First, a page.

A short history of batch processing
Batch processing is the procedure by which computers automatically complete batches of jobs in sequential order with minimal human interaction. It is named after the process whereby batches of punched cards were queued to load the data into the mainframe’s memory in order to process the data. As the term has changed over the years, the concept today goes by many names, including job scheduling and workload automation, to name but two. These concepts have made batch processing more sophisticated and efficient and include new disruptive technologies such as Cloud Computing, Big Data, AI and DevOps.
The Evolution of Batch Processing
Batch processing has been a major IT concept since the early years of computing technology, establishing the basis for the future concepts of job scheduling and workload automation and tightly bound to the evolution of the computing industry as whole.
In the early days, there were mainframe computers and something called a batch window. Since all computing activities were carried out on mainframes, finding the best way to utilize this finite (and limited) resource was absolutely critical. Batch windows were nightly periods during which large numbers of batched jobs were run offline, a practice that was developed to free up computing power during the day. This allowed end-users to run transactions without the system drag caused by high-volume batch processing. In general, mainframe workloads were classified into batch workloads and online transaction processing (OLTP) workloads.
Batch jobs were used for processing large volumes of data for routine business processes such as
- Monthly billing, fortnightly payrolls, etc.
- Online transactions (OLTP)
- Online (interactive) transactions were able to handle users’ action-driven interactive processing, meaning users no longer needed to wait for processing, but instead received an immediate response when requests were submitted.
In past years, IT operators would submit batch jobs based on an instruction book that would not only tell them what to do, but also provided them with directions on how to handle certain conditions — such as when things went wrong. Jobs were typically scripted using so-called job control language (JCL), a standard mainframe computer concept for defining how batch programs should be executed. For a mainframe computer, JCL:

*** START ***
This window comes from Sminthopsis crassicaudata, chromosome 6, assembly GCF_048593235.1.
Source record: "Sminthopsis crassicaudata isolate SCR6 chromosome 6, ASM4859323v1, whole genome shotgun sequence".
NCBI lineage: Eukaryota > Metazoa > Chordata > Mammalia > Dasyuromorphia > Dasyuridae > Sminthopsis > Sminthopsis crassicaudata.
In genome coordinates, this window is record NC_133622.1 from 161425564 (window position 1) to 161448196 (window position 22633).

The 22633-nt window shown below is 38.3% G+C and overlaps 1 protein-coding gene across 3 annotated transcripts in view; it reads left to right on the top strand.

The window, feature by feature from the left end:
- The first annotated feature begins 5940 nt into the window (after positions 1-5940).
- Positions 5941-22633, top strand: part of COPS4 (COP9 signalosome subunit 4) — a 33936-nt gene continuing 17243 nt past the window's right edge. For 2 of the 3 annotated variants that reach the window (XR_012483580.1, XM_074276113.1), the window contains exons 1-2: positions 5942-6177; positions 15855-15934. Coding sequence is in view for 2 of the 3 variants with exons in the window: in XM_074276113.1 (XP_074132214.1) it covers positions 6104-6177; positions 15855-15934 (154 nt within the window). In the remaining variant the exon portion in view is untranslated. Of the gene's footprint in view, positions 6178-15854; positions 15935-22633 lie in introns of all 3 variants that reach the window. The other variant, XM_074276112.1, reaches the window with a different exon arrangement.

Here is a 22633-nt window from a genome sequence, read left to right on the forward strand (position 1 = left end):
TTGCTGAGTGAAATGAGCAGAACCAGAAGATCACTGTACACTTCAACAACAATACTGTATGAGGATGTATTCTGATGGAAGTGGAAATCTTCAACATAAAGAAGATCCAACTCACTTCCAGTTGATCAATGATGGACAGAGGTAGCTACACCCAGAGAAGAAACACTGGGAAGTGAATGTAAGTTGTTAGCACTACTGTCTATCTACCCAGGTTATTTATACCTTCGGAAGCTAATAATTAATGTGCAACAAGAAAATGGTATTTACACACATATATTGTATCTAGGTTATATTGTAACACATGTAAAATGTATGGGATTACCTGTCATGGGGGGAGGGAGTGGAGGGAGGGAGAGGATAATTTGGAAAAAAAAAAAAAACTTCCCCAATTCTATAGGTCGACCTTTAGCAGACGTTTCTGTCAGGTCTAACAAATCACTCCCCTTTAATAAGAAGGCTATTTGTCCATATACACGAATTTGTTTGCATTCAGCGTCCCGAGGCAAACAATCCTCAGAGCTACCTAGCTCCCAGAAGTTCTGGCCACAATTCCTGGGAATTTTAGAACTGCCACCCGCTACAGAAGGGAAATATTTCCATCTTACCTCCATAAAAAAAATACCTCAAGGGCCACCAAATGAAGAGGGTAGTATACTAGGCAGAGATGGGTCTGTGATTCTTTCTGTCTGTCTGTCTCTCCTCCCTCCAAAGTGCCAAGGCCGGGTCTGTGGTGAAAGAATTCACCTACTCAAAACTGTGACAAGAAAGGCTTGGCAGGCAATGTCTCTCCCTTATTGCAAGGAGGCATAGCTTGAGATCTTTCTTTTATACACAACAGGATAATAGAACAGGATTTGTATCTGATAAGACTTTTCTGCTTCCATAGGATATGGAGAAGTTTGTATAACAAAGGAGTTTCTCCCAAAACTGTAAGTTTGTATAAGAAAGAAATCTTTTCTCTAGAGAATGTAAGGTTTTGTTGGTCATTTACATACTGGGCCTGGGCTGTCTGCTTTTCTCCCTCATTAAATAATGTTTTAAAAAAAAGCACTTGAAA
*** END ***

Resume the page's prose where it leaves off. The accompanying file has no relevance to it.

- Identified the batch job submitter
- Defined what program to run
- Stated the locations of input and output
- Specified when a job was to be run
When one submitted job finished running, the operator would submit another. This was effective at first, but quickly became problematic as the number of machines, jobs, and scheduling dependencies increased. Early job scheduling was meant to bring some level of automation to these tasks.
Limitations of Batch Processing
As batch processing developed over a long period of time, it comes with limitations. Among other things, restrictions include:
- No automation, considerable manual intervention
- No centralized management functions for controlling or monitoring overall workloads
- No audit trail to verify the completion of jobs
- No flexibility in scheduling rules
- No ability to allow cross-platform dependencies
- No automated restart/recovery of scheduled tasks
Learn more how to overcome the traditional limitations of typical batch processing by introducing enterprise job scheduling to your data center.